25 February 1993
... was a shrine to the Naiads or Faunus or some such god he replied, “Not at all, son: no common hill-god or genius presides over this place but the one whom Juno sentenced to wander round and round, never to set foot on solid ground; the goddess who dwells here was the one to whom even Delos gave short shrift, though Delos itself was totally adrift; on that ...

Cute, My Arse

Seamus Perry: Geoffrey Hill

12 September 2019
The Book of Baruch by the Gnostic Justin 
by Geoffrey Hill.
Oxford, 148 pp., £20, April 2019, 978 0 19 882952 2
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... You​ would be hard pressed to describe Geoffrey Hill’s final work. To say it is a sort of notebook cast as a prose poem in 271 sections of greatly varying length doesn’t get you very far. In one way it is squarely in the tradition of Pope’s Dunciad (which it mentions): it is a poem about the betrayal of England, a yowl of anger and outrage at the prevailing imbecility Hill often addressed in his later works ...

At Tate Britain

T.J. Clark: Paul Nash

2 February 2017
... Paul Nash​ is as close as we come, many think, to having a strong painter of the English landscape in the 20th century. The uncertainties built into the wording here are part of the point: Nash spent his working life trying to decide if ‘the English landscape’ was something that had an existence, as a value for art, beyond, say, 1918; and what the difference was, in landscape painting, between strength and histrionics; and whether remaining ‘a painter of the English landscape’, with all that followed in terms of a settling of accounts with Constable and Turner, and Blake and Palmer, and Crome and the watercolourists and Ford Madox Brown, was at all compatible with being a painter ‘in the 20th century ...
18 December 1986
Between the Woods and the Water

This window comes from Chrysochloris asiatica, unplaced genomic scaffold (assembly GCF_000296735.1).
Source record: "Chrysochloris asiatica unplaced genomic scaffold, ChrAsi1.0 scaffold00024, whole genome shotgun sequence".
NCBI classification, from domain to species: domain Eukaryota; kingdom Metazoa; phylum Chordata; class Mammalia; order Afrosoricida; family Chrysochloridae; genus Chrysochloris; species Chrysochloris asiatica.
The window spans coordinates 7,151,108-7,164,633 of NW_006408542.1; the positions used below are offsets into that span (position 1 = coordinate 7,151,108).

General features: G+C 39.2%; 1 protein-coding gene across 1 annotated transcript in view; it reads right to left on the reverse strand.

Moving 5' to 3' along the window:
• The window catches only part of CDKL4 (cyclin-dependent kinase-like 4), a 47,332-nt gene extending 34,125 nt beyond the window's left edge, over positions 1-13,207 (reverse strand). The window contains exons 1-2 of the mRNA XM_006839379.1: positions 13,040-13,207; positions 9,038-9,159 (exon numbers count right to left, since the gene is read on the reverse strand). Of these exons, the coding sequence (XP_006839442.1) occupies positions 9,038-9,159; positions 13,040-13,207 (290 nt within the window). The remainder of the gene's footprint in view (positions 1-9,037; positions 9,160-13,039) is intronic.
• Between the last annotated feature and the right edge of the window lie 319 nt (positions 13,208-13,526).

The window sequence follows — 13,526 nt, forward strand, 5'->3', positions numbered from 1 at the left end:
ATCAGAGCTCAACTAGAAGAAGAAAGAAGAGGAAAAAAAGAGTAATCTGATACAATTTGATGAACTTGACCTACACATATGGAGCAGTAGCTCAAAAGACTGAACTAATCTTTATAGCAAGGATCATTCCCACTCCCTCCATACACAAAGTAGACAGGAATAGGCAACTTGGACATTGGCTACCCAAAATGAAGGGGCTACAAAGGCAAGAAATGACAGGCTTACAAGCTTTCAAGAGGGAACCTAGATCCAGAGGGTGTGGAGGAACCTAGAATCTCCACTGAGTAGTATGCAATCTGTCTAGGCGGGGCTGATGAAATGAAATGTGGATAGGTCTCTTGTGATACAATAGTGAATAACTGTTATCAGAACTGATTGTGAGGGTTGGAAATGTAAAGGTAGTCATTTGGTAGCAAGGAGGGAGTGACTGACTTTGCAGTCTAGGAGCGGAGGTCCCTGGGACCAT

by Patrick Leigh Fermor et al.
Murray, 248 pp., £13.95, October 1986, 0 7195 4264 2
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by Jonathan Raban.
Collins, 301 pp., £10.95, September 1986, 0 00 272119 8
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The Grand Tour 
by Hunter Davies.
Hamish Hamilton, 224 pp., £14.95, September 1986, 0 241 11907 3
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... I am assuming,’ Paul Fussell said in Abroad: British Literary Travelling Between the Wars (1980), ‘that travel is now impossible and that tourism is all we have left.’ To be a traveller, you have to move about alone, eschew standard procedures, avoid the commonplace of maps, and hold yourself ready for adventure ...


Tom Shippey

2 February 1989
A Turbulent, Seditious and Factious People: John Bunyan and his Church 
by Christopher Hill.
Oxford, 394 pp., £19.50, October 1988, 0 19 812818 5
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The Premature Reformation: Wycliffite Texts and Lollard History 
by Anne Hudson.
Oxford, 556 pp., £48, July 1988, 0 19 822762 0
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... Christopher Hill has shown literary critics the way before now. Many must have felt at least mildly chastened by his remarks in Milton and the English Revolution (1977), no less forceful for their studied moderation, on remembering the effects on Paradise Lost of censorship, fear, a social context in which men were hanged for expressing Miltonic opinions and judges expressed regret at not being able to order sentences of death by burning ...

Agro’s Aggro

Karl Miller

10 October 1991
Boss of Bosses. The Fall of the Godfather: The FBI and Paul Castellano 
by Joseph O’Brien and Andris Kurins.
Simon and Schuster, 364 pp., £15.99, September 1991, 0 671 70815 5
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... were indications, sounds and airs, that the black magic of the Mafia was known to the island. Paul Castellano was a Staten Island householder who can rarely have set foot on the ferry and who was eventually to stay at home, save for the occasional progress by limousine across the bridge. The mansion he lived in, nicknamed the White House, stood on top of ...